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Occupation magazine - Commentary
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The State of Palestine
September 13, 2011
The question on everyone’s mind this week is what will happen when the Palestinians apply for statehood at the UN. It is a complicated game in which nothing seems completely clear; there are loopholes, vetoes and relations between states to consider. It is not a question to be solved based on international law and regulations only. Politics and international relations are just some pieces of the puzzle.
In the midst of this political quagmire, there is one voice that should not be forgotten; that of the Palestinians themselves. Is it not the people who form the basis of the nation on which a state is built? Even though the Palestinian people are far from having a united voice in the UN-statehood bid, they are the ones who should be heard the most. Here in Ramallah, cars are decorated with flags that say “UN 194” and there are rallies and demonstrations to make the world aware of the Palestinian wish to become the world’s 194th state. When I talk to Palestinians however, I meet a lot of skepticism about whether this will actually change anything.
The legal framework surrounding the recognition of a state is one thing, listening to the people who are living in that state is something else. I have met Palestinians living in many different parts of the world: Asia, the US, Europe, North-Africa, the Middle East, and of course Palestine. They all have one thing in common; they are Palestinians. It is this powerful national identity found among the Palestinian people, in and outside of Palestine, which truly comprises the basis of the Palestinian state that is soon up for recognition at the UN. Whether a state or not, Palestine is a nation of people with a common heritage, history and culture. At the core of the Palestinian bid for statehood are the Palestinians. The question now, is whether recognition of statehood in the UN will actually make a difference in the everyday life of Palestinians living under occupation or for the refugees who are not allowed to return to their homeland.
In this light one could be tempted to ask a simple question that yields a very complicated answer: What makes a state? And further, who decides when a state is a state? In the past two years Prime Minister Salam Fayyad has been working to build a Palestinian state with strong institutions and a public administration that according to both the World Bank and the EU have equipped Palestine to become a state. Looking at the history of the UN, one sees that previously, states which have not lived up to the formal criteria have been granted statehood while states which have met this same criteria have been turned down. This goes to show that as with everything else in the Palestinian-Israeli conflict, this is a very politicized question. Moreover, it is not a clear cut definition; is it the law, the international community or those with the most power in the UN who decide when a state is a state?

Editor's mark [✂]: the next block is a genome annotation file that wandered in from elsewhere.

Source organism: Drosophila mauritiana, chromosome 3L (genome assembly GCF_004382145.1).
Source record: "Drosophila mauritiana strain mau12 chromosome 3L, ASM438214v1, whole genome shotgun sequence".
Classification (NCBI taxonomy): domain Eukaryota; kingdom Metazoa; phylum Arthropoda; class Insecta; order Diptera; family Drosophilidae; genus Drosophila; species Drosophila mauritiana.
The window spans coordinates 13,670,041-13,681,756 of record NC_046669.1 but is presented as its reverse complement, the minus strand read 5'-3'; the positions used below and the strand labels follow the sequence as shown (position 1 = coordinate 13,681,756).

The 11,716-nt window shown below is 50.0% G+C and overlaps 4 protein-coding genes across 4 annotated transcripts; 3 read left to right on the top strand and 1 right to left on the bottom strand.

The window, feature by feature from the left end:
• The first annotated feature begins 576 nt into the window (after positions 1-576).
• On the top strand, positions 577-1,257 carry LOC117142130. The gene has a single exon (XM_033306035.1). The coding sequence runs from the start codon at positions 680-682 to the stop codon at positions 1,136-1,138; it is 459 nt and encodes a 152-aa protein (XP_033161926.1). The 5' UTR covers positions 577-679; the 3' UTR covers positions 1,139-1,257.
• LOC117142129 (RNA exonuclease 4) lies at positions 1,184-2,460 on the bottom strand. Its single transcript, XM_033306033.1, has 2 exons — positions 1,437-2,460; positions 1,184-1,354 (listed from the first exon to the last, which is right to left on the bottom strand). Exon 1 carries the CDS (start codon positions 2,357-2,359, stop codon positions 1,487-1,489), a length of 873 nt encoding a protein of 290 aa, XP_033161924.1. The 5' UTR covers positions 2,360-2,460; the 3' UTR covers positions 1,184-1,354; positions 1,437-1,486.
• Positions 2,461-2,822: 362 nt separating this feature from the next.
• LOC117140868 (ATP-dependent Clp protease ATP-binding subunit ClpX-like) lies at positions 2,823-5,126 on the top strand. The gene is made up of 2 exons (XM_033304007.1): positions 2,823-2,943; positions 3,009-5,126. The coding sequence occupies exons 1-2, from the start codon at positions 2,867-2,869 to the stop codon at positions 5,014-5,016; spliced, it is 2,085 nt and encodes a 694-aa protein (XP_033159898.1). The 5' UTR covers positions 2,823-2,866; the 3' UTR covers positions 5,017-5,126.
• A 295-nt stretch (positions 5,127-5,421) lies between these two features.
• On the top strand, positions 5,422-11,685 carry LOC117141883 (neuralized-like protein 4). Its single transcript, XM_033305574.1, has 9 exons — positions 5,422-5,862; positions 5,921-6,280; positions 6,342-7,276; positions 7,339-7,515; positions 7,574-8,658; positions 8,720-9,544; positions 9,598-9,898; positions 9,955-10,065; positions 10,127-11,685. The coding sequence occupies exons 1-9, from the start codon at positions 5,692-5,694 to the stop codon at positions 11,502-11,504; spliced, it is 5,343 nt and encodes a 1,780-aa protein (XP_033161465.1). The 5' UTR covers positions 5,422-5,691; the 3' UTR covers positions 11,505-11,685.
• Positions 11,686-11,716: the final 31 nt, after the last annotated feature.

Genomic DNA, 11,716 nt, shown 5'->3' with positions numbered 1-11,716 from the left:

Still, one thing is certain. As the Palestinian bid for statehood goes to the UN next week, the world will be watching, following the development closely and trying to guess what the outcomes will be and how that will affect the Palestinian people. Most likely there will be no immediate difference on the ground. Recognizing Palestine as the world’s 194th state however, could have important long term consequences on Palestine’s position in the international community and in relations with Israel. All things said, even in this whirlwind of ambiguity, one thing remains for sure; recognizing Palestine as an actual state can only be a step in the right direction.
Julie Holm is a Writer for the Media and Information Department at the Palestinian Initiative for the Promotion of Global Dialogue and Democracy (MIFTAH). She can be contacted at firstname.lastname@example.org.
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